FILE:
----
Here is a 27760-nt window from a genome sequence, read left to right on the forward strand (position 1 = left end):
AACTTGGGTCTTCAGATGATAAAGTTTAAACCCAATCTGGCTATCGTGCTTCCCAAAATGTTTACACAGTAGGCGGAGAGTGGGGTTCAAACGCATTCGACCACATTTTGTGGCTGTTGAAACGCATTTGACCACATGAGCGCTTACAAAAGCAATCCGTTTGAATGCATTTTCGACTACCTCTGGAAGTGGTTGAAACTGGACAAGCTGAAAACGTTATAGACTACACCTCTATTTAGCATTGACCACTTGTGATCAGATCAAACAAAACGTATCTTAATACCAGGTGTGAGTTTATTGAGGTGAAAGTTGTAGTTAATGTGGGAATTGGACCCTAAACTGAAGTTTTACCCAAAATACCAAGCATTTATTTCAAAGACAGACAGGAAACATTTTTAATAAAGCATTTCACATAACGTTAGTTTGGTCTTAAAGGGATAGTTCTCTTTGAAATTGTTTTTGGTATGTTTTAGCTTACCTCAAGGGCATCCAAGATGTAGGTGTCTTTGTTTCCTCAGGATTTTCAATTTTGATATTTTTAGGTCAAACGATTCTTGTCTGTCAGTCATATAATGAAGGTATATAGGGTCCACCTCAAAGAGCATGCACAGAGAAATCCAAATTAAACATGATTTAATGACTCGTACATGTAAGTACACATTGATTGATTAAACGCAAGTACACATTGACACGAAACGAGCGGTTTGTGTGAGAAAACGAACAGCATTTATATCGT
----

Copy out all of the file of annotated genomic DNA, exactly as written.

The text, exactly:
Here is a 27760-nt window from a genome sequence, read left to right on the forward strand (position 1 = left end):
AACTTGGGTCTTCAGATGATAAAGTTTAAACCCAATCTGGCTATCGTGCTTCCCAAAATGTTTACACAGTAGGCGGAGAGTGGGGTTCAAACGCATTCGACCACATTTTGTGGCTGTTGAAACGCATTTGACCACATGAGCGCTTACAAAAGCAATCCGTTTGAATGCATTTTCGACTACCTCTGGAAGTGGTTGAAACTGGACAAGCTGAAAACGTTATAGACTACACCTCTATTTAGCATTGACCACTTGTGATCAGATCAAACAAAACGTATCTTAATACCAGGTGTGAGTTTATTGAGGTGAAAGTTGTAGTTAATGTGGGAATTGGACCCTAAACTGAAGTTTTACCCAAAATACCAAGCATTTATTTCAAAGACAGACAGGAAACATTTTTAATAAAGCATTTCACATAACGTTAGTTTGGTCTTAAAGGGATAGTTCTCTTTGAAATTGTTTTTGGTATGTTTTAGCTTACCTCAAGGGCATCCAAGATGTAGGTGTCTTTGTTTCCTCAGGATTTTCAATTTTGATATTTTTAGGTCAAACGATTCTTGTCTGTCAGTCATATAATGAAGGTATATAGGGTCCACCTCAAAGAGCATGCACAGAGAAATCCAAATTAAACATGATTTAATGACTCGTACATGTAAGTACACATTGATTGATTAAACGCAAGTACACATTGACACGAAACGAGCGGTTTGTGTGAGAAAACGAACAGCATTTATATCGT